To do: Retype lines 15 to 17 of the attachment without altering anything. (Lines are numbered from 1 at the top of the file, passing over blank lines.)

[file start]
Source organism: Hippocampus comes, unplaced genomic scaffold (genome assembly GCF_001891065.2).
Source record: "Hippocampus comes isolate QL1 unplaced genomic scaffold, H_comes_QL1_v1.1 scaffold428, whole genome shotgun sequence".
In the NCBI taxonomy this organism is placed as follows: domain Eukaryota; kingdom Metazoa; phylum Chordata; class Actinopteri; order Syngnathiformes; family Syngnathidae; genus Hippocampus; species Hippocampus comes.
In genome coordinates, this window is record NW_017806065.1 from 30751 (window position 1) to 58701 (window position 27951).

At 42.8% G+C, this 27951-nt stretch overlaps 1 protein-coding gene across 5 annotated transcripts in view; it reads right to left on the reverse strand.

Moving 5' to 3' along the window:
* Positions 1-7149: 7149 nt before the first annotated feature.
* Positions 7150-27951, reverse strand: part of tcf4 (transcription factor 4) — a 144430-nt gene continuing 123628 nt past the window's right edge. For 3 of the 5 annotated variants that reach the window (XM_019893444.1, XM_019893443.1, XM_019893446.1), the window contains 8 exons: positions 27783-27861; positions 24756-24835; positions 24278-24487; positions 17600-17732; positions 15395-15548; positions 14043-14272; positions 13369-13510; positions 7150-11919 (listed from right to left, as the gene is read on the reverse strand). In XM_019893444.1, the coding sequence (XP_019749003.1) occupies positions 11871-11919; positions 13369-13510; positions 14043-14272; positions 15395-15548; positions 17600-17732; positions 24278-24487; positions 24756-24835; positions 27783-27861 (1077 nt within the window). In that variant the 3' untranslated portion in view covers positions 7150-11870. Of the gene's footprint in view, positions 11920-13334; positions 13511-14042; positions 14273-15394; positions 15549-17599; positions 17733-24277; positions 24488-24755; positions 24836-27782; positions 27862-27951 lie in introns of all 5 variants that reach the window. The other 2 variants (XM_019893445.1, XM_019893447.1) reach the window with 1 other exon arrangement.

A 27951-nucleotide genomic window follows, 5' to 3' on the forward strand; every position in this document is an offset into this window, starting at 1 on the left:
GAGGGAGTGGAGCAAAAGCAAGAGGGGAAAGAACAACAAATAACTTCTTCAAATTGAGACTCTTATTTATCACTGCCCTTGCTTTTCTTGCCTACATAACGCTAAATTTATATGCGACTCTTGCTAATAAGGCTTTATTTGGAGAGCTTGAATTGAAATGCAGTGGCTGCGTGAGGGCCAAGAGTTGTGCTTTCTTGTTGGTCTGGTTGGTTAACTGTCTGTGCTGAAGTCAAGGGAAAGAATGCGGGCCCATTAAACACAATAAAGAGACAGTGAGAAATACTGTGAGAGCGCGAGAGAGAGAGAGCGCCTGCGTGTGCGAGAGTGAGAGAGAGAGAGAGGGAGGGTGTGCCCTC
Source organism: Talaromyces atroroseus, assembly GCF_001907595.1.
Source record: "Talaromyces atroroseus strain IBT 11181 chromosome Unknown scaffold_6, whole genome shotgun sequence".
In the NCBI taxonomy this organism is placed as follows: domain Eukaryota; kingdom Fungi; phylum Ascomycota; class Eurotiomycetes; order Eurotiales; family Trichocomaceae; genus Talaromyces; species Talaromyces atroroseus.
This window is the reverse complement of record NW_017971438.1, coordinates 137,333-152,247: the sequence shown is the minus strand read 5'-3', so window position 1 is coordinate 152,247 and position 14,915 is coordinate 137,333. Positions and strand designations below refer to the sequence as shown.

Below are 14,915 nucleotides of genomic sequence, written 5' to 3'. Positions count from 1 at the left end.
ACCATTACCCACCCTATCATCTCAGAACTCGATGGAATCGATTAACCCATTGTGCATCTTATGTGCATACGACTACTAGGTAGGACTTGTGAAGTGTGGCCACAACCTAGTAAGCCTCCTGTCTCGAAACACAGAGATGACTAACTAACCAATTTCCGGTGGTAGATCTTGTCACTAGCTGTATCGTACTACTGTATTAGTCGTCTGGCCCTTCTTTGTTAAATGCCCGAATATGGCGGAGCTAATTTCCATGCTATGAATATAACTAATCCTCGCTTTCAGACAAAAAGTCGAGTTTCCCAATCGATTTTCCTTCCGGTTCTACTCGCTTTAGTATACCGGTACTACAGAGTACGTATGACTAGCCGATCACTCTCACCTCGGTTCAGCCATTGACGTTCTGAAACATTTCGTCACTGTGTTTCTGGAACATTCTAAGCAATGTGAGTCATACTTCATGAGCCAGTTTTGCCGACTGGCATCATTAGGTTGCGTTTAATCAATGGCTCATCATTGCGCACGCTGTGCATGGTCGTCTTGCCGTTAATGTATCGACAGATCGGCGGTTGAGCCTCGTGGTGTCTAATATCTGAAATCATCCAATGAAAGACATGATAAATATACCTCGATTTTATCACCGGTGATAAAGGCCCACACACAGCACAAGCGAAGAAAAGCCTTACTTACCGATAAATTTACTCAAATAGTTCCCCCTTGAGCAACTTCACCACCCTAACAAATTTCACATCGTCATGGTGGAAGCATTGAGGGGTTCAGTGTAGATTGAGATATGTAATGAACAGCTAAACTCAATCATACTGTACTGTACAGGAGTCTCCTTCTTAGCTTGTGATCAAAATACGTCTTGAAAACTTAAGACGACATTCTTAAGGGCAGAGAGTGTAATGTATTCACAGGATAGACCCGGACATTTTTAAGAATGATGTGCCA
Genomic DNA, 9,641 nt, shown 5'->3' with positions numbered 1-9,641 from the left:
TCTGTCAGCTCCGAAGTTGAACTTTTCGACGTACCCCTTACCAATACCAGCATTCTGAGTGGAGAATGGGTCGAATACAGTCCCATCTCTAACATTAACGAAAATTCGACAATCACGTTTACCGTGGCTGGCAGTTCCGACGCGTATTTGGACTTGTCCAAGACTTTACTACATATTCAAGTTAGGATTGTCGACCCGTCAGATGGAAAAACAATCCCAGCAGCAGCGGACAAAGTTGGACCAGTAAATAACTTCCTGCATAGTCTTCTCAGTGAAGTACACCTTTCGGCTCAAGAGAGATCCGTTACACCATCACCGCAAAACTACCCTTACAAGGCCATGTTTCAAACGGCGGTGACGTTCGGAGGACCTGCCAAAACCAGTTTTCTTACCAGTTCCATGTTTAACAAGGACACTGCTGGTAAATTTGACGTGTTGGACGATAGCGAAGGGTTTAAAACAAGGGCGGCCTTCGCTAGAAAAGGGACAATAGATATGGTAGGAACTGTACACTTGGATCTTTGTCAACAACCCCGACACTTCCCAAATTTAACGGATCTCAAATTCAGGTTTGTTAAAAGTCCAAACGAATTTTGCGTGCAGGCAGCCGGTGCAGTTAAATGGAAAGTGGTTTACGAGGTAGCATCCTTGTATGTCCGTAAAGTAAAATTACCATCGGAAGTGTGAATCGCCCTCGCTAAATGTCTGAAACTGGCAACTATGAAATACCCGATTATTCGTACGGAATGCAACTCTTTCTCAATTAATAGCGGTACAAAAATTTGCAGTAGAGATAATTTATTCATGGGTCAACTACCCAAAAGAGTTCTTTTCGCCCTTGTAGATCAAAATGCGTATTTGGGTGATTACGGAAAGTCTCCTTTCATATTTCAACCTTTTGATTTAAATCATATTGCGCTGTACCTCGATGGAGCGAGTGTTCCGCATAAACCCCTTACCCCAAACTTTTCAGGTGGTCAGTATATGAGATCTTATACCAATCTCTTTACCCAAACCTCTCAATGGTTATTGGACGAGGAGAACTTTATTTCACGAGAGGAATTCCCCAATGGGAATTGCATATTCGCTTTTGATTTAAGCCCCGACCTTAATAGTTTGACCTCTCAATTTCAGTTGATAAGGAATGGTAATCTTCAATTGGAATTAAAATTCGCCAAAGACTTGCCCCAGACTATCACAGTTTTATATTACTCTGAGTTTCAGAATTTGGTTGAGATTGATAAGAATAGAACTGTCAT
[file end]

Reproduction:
Below are 14,915 nucleotides of genomic sequence, written 5' to 3'. Positions count from 1 at the left end.
ACCATTACCCACCCTATCATCTCAGAACTCGATGGAATCGATTAACCCATTGTGCATCTTATGTGCATACGACTACTAGGTAGGACTTGTGAAGTGTGGCCACAACCTAGTAAGCCTCCTGTCTCGAAACACAGAGATGACTAACTAACCAATTTCCGGTGGTAGATCTTGTCACTAGCTGTATCGTACTACTGTATTAGTCGTCTGGCCCTTCTTTGTTAAATGCCCGAATATGGCGGAGCTAATTTCCATGCTATGAATATAACTAATCCTCGCTTTCAGACAAAAAGTCGAGTTTCCCAATCGATTTTCCTTCCGGTTCTACTCGCTTTAGTATACCGGTACTACAGAGTACGTATGACTAGCCGATCACTCTCACCTCGGTTCAGCCATTGACGTTCTGAAACATTTCGTCACTGTGTTTCTGGAACATTCTAAGCAATGTGAGTCATACTTCATGAGCCAGTTTTGCCGACTGGCATCATTAGGTTGCGTTTAATCAATGGCTCATCATTGCGCACGCTGTGCATGGTCGTCTTGCCGTTAATGTATCGACAGATCGGCGGTTGAGCCTCGTGGTGTCTAATATCTGAAATCATCCAATGAAAGACATGATAAATATACCTCGATTTTATCACCGGTGATAAAGGCCCACACACAGCACAAGCGAAGAAAAGCCTTACTTACCGATAAATTTACTCAAATAGTTCCCCCTTGAGCAACTTCACCACCCTAACAAATTTCACATCGTCATGGTGGAAGCATTGAGGGGTTCAGTGTAGATTGAGATATGTAATGAACAGCTAAACTCAATCATACTGTACTGTACAGGAGTCTCCTTCTTAGCTTGTGATCAAAATACGTCTTGAAAACTTAAGACGACATTCTTAAGGGCAGAGAGTGTAATGTATTCACAGGATAGACCCGGACATTTTTAAGAATGATGTGCCA
Genomic DNA, 9,641 nt, shown 5'->3' with positions numbered 1-9,641 from the left: